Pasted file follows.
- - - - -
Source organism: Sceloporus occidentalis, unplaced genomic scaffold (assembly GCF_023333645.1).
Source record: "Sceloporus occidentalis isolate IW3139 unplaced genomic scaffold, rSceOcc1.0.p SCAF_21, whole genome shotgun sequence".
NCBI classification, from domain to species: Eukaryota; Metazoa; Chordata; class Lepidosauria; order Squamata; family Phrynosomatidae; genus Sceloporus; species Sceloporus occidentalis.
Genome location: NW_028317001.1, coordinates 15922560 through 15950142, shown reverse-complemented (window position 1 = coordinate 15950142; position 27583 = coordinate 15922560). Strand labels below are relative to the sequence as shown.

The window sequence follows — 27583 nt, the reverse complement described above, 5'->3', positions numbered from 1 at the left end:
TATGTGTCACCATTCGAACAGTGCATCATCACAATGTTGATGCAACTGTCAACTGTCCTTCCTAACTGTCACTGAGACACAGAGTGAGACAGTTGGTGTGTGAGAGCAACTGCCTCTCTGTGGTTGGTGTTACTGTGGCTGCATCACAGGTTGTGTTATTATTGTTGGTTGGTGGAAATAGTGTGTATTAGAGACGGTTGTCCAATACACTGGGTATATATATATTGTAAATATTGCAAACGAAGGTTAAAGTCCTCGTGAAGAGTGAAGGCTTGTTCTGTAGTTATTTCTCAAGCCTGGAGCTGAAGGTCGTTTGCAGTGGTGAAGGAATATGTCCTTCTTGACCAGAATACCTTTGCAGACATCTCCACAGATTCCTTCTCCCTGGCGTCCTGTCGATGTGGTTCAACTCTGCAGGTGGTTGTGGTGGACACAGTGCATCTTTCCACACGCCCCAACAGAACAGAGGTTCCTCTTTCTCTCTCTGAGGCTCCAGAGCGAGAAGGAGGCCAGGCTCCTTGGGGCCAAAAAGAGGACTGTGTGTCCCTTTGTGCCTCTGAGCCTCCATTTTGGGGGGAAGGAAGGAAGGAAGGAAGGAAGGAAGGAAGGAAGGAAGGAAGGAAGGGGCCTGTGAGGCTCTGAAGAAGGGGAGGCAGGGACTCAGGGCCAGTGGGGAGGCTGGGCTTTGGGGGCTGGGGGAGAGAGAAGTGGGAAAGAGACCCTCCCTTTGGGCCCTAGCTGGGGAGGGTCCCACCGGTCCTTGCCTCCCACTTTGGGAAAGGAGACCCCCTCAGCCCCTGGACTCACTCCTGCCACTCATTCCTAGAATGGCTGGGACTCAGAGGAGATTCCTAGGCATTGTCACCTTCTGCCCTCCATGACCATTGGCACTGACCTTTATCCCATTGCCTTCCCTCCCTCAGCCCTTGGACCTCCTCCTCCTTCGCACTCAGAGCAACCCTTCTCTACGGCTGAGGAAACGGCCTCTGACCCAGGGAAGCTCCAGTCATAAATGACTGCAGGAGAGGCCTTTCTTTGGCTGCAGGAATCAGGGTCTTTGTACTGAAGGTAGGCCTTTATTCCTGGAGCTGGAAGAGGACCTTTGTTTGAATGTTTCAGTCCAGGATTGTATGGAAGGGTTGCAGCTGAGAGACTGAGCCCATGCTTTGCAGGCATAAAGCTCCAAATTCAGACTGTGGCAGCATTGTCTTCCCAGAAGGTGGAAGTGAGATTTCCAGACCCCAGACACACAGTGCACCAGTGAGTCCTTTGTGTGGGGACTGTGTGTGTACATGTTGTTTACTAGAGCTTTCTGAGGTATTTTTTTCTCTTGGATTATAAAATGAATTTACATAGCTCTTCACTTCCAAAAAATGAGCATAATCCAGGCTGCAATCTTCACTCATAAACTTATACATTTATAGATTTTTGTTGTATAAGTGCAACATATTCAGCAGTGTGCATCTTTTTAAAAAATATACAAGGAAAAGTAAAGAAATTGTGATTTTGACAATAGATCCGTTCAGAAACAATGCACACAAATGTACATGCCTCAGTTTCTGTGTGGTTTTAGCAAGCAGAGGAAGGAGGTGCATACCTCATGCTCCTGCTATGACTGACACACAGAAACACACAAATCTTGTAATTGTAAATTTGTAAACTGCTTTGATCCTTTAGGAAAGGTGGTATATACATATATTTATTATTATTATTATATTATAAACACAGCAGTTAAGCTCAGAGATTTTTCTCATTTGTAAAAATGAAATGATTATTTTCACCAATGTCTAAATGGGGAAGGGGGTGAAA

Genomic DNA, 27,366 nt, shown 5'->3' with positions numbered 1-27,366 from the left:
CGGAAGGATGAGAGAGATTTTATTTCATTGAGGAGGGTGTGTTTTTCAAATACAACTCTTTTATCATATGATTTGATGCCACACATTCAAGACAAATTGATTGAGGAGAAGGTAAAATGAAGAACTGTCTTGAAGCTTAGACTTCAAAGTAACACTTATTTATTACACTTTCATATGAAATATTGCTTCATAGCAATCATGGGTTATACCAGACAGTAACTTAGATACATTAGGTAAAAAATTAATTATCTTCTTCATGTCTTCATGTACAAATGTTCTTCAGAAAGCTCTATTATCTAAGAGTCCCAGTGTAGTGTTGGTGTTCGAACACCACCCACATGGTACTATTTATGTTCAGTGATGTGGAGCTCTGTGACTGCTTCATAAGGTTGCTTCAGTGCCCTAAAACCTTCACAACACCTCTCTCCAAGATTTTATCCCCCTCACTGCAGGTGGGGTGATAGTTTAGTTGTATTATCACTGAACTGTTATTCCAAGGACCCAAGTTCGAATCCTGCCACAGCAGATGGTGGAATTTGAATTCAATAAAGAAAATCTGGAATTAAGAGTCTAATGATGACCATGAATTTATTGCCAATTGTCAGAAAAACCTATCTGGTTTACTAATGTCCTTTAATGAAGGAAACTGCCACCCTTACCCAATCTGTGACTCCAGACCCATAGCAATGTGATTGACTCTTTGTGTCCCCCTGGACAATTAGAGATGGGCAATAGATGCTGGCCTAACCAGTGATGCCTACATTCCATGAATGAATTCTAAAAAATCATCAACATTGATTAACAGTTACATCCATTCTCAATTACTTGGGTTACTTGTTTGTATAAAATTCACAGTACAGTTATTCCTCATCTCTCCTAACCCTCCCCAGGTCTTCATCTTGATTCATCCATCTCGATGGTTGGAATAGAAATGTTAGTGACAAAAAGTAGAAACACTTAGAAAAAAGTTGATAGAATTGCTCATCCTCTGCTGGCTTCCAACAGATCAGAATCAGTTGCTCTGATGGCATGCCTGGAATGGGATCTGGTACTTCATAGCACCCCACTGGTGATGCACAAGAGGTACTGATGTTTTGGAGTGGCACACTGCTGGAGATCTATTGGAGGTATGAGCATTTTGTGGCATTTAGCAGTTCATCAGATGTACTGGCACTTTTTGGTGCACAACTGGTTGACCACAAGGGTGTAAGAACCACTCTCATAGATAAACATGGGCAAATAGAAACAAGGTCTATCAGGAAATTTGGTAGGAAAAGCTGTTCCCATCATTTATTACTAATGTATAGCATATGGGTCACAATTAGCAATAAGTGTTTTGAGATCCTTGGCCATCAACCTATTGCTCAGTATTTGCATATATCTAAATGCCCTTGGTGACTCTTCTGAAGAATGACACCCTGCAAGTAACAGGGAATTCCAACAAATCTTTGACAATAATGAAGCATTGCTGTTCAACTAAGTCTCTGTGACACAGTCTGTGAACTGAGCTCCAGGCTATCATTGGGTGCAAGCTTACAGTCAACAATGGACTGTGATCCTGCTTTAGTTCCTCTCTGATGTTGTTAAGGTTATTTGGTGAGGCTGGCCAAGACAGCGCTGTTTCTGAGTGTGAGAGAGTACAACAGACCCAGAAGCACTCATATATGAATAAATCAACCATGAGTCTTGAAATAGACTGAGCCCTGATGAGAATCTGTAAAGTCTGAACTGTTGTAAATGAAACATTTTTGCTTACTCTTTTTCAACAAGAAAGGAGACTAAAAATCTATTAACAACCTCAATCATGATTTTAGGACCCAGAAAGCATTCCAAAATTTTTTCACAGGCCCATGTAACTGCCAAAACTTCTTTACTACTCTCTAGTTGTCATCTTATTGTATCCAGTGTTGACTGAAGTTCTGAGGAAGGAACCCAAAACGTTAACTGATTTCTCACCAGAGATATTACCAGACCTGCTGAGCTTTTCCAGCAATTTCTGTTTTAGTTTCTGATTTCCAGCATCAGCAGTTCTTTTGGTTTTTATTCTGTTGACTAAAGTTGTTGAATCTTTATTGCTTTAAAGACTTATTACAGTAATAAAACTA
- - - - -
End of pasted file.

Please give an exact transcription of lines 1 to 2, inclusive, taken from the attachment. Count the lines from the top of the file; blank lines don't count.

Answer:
Source organism: Sceloporus occidentalis, unplaced genomic scaffold (assembly GCF_023333645.1).
Source record: "Sceloporus occidentalis isolate IW3139 unplaced genomic scaffold, rSceOcc1.0.p SCAF_21, whole genome shotgun sequence".